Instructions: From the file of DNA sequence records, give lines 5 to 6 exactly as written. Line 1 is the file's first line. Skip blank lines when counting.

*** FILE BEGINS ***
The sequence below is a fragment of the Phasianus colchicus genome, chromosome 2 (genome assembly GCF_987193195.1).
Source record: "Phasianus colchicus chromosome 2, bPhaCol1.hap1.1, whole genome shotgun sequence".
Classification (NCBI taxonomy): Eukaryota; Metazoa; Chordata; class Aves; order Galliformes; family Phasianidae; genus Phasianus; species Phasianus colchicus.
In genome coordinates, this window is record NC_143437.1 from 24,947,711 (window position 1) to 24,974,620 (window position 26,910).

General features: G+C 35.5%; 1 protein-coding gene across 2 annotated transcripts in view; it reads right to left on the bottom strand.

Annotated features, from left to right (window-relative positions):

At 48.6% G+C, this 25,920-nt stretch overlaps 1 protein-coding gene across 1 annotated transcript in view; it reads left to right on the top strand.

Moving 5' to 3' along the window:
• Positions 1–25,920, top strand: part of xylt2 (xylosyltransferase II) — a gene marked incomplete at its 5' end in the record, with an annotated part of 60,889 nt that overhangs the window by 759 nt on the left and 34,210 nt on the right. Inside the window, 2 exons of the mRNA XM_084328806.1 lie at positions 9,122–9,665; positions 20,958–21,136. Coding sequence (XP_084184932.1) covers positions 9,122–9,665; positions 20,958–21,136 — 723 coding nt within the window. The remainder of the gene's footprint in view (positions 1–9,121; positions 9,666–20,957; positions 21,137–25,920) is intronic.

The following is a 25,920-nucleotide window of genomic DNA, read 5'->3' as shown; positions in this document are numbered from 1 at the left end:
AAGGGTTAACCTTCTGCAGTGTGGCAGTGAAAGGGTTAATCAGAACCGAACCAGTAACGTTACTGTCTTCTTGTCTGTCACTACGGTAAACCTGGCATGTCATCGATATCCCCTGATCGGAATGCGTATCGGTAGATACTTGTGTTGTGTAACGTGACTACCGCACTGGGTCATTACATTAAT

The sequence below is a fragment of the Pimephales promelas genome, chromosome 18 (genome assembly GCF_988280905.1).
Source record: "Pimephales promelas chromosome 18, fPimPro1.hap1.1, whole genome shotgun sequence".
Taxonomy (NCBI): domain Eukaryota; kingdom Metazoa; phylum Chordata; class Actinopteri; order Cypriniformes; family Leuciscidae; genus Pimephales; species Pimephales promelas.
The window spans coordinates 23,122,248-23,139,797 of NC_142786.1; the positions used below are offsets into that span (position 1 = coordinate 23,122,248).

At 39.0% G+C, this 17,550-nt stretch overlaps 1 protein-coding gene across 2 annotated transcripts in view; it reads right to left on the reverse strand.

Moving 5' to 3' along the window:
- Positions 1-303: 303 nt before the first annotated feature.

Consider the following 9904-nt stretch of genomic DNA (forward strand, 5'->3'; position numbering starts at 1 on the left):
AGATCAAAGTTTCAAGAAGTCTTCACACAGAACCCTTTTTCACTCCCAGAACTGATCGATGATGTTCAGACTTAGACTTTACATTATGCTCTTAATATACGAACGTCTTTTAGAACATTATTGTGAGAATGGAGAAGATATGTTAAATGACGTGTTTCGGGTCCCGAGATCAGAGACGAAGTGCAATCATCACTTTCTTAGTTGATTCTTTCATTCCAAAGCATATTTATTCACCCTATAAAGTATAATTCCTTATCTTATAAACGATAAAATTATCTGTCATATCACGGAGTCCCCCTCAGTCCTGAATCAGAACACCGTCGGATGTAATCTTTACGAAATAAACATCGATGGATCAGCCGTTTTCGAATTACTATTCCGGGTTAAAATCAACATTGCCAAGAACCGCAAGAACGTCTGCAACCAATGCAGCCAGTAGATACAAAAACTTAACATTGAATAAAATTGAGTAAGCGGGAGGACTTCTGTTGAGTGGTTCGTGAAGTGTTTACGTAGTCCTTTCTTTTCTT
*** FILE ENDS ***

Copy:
General features: G+C 35.5%; 1 protein-coding gene across 2 annotated transcripts in view; it reads right to left on the bottom strand.

Annotated features, from left to right (window-relative positions):